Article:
Is a non-compete covenant without any reference to a geographic limitation enforceable under Georgia law? Probably not.
To understand why, we must first turn to Georgia statutory law. O.C.G.A. § 13-8-53(a) only enforces non-compete covenants that are “reasonable in time, geographic area, and scope of prohibited activities.”
O.C.G.A. § 13-8-53(c)(2) states that a geographic area can be defined somewhat loosely:
“The phrase ‘the territory where the employee is working at the time of termination’ or similar language shall be considered sufficient as a description of geographic areas if the person or entity bound by the restraint can reasonably determine the maximum reasonable scope of the restraint at the time of termination.”
However, Georgia courts have held that the absence of any limitation on geographic area – in effect, an unlimited geographic area spanning the entire universe – is unreasonable and thus unenforceable.
“[b]ecause the non-compete covenant did not contain any reference to a geographic area limitation, it failed to comply with OCGA § 13-8-53(a), and, thus, the trial court correctly determined that it was void and unenforceable.”
Can a Georgia court modify a restrictive covenant to make it enforceable? Probably not. First, let’s examine O.C.G.A. § 13-8-53(d), which states:
“Any restrictive covenant not in compliance with the provisions of this article is unlawful and is void and unenforceable; provided, however, that a court may modify a covenant that is otherwise void and unenforceable so long as the modification does not render the covenant more restrictive with regard to the employee than as originally drafted by the parties.”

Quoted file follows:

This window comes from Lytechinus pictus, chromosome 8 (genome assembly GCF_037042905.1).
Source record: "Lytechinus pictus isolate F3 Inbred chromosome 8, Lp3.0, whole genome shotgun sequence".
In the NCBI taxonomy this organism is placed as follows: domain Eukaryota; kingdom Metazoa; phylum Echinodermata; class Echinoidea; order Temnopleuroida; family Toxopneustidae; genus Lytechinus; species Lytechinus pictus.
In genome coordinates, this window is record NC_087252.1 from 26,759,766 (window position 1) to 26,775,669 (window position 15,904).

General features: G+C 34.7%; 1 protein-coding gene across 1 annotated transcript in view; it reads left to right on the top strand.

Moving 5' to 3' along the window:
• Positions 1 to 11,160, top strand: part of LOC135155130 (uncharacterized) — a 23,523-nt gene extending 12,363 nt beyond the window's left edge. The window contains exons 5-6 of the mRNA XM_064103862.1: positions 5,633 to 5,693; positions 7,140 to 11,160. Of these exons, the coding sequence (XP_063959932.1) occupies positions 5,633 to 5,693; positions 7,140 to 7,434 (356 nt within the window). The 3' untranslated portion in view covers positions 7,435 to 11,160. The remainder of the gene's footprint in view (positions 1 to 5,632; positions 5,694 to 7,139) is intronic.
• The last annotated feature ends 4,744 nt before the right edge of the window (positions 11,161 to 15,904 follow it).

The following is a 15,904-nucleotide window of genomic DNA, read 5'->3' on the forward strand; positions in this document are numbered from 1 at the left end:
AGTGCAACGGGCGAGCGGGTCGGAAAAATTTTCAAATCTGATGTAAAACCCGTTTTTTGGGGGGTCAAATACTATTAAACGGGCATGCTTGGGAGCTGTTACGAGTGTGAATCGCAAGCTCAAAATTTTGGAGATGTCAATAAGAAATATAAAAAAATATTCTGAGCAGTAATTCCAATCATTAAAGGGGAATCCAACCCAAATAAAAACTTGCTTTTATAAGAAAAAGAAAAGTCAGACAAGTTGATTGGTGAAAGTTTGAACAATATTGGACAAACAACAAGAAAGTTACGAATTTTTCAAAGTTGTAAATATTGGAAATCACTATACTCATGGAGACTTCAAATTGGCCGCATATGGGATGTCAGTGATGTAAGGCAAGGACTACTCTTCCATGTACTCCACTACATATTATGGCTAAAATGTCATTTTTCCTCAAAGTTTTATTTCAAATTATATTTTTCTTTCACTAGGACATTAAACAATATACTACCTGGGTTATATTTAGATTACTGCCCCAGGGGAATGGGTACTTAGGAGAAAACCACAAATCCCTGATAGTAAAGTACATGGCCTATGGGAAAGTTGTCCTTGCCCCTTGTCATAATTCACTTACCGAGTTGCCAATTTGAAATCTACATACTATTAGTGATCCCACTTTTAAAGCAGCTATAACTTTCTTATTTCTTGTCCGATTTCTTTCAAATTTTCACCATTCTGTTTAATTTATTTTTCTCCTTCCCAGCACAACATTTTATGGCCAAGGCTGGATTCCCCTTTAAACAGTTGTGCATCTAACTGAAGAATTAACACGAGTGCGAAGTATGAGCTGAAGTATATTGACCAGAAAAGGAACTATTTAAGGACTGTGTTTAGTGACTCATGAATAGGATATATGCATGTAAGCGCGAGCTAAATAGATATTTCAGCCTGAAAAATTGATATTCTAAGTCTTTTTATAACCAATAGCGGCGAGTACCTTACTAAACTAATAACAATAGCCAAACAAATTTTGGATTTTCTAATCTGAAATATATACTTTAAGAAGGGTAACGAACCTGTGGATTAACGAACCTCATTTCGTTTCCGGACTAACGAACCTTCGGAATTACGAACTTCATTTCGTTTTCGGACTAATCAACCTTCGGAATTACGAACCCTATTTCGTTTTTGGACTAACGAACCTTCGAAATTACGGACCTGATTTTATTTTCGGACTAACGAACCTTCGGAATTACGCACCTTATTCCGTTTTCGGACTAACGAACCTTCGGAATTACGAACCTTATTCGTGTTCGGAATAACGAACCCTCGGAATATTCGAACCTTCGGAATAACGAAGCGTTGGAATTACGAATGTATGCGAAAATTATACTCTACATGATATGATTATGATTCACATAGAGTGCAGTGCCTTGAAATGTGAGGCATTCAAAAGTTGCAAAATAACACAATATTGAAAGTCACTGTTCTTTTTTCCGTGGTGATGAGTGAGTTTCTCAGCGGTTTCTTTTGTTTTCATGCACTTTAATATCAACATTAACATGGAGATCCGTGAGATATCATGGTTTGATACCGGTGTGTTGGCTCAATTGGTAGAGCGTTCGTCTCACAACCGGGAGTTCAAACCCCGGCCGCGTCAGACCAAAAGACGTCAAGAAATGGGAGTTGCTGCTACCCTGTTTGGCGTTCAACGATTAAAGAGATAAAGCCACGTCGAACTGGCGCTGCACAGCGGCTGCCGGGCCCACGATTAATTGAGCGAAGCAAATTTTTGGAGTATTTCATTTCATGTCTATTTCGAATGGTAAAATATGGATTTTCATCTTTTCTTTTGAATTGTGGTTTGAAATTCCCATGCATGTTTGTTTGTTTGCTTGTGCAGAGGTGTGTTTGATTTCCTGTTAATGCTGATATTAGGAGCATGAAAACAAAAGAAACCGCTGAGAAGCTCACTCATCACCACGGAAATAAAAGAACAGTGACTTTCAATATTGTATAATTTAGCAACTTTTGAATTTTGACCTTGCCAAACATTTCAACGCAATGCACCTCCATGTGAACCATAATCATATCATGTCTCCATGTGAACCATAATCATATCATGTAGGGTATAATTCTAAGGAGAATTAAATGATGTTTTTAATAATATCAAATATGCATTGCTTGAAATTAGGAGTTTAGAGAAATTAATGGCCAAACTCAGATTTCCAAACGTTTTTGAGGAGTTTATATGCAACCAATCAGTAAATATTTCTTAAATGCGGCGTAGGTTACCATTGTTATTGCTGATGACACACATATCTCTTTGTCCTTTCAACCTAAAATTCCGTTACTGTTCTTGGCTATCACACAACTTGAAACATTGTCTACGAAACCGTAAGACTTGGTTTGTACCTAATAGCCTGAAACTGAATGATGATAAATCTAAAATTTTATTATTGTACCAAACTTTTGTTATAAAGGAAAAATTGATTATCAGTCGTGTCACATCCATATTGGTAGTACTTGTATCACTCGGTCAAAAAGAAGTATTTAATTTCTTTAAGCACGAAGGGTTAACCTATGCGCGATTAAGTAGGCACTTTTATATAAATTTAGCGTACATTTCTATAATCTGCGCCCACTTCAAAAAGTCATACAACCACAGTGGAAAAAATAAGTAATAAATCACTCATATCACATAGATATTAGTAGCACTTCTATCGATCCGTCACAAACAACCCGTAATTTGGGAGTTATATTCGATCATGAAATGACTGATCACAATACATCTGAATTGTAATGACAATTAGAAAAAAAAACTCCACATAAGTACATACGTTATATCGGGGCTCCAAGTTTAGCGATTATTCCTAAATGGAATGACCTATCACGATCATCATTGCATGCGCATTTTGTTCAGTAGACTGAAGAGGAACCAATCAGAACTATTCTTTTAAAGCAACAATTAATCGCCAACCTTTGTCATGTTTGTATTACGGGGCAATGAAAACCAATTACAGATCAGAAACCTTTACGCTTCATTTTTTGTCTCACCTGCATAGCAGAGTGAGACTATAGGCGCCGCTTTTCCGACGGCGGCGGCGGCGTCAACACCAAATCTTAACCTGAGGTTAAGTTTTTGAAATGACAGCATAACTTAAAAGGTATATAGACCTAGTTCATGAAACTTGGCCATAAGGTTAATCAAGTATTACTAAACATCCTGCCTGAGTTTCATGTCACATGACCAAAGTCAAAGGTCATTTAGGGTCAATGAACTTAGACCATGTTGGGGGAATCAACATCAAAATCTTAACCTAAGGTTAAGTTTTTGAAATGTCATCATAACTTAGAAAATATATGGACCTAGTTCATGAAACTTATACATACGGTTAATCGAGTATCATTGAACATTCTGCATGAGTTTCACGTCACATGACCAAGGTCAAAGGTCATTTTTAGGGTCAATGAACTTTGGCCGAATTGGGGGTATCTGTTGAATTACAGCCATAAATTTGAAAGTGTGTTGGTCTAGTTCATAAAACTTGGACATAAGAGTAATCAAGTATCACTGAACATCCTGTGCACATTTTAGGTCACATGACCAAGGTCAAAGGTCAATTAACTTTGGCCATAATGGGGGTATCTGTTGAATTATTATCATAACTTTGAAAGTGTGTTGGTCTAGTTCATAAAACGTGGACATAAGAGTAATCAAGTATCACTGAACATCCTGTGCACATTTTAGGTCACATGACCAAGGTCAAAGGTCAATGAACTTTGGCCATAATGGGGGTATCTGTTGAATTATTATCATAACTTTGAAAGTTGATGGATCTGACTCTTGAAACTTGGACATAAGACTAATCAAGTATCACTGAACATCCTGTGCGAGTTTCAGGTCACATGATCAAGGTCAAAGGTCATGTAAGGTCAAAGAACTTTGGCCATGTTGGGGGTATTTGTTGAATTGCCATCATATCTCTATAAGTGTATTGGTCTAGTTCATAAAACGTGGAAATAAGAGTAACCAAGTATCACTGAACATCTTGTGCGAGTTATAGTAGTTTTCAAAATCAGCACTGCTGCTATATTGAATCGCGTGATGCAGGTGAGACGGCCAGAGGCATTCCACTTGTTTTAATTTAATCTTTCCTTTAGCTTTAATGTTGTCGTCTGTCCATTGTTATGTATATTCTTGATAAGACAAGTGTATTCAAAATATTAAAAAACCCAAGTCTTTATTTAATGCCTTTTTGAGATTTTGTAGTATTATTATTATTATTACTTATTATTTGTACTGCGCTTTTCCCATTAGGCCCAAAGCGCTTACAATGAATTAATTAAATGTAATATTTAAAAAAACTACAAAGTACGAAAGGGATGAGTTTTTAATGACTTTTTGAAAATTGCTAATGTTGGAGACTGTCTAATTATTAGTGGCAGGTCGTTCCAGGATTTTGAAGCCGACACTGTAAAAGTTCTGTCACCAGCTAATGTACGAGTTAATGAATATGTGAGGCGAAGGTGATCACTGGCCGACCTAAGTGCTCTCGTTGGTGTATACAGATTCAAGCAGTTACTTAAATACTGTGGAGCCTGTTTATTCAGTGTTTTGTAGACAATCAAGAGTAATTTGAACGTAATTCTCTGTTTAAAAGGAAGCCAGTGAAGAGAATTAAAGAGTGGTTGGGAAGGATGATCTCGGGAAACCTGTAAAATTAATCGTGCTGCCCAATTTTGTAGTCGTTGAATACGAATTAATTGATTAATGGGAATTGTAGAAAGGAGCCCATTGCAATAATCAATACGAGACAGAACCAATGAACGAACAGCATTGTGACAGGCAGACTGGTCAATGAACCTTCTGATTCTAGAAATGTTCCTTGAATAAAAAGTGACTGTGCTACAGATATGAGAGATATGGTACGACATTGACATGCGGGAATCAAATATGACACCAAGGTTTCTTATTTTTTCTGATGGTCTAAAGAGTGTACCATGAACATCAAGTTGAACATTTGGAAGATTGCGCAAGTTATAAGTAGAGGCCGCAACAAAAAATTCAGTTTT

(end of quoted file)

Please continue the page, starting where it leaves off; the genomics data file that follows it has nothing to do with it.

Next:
Georgia appellate opinions applying the modification statute are sparse because the statute went into effect relatively recently (in 2011). However, the Federal District Court for the Northern District of Georgia applied Georgia law in LifeBrite Labs., LLC v. Cooksey (N.D. Ga. Dec. 9, 2016). In that case, the non-compete covenant did not contain a geographic limitation. A key question was whether the District Court could use OCGA § 13-8-53(d) to add a geographic limitation to render the non-compete covenant enforceable. In reaching its decision, the District Court cited the Georgia Supreme Court decision in Hamrick v. Kelley (courts may strike out unenforceable terms but may not write new terms) and held:
“Though courts may strike unreasonable restrictions, and may narrow over-broad territorial designations, courts may not completely reform and rewrite contracts by supplying new and material terms whole cloth.”
In other words, the District Court decided that O.C.G.A. § 13-8-53(d) did not allow it to add a geographic limitation to the non-compete covenant. As a result, the District Court held the non-compete covenant was unenforceable:
“The non-competition clause… does not contain a geographic limitation. Under its terms, [defendant] would be prohibited from working for any potentially competitive company anywhere in the world. Such a result is clearly unreasonable under the [Georgia] statute, rendering the non-competition clause void and unenforceable.”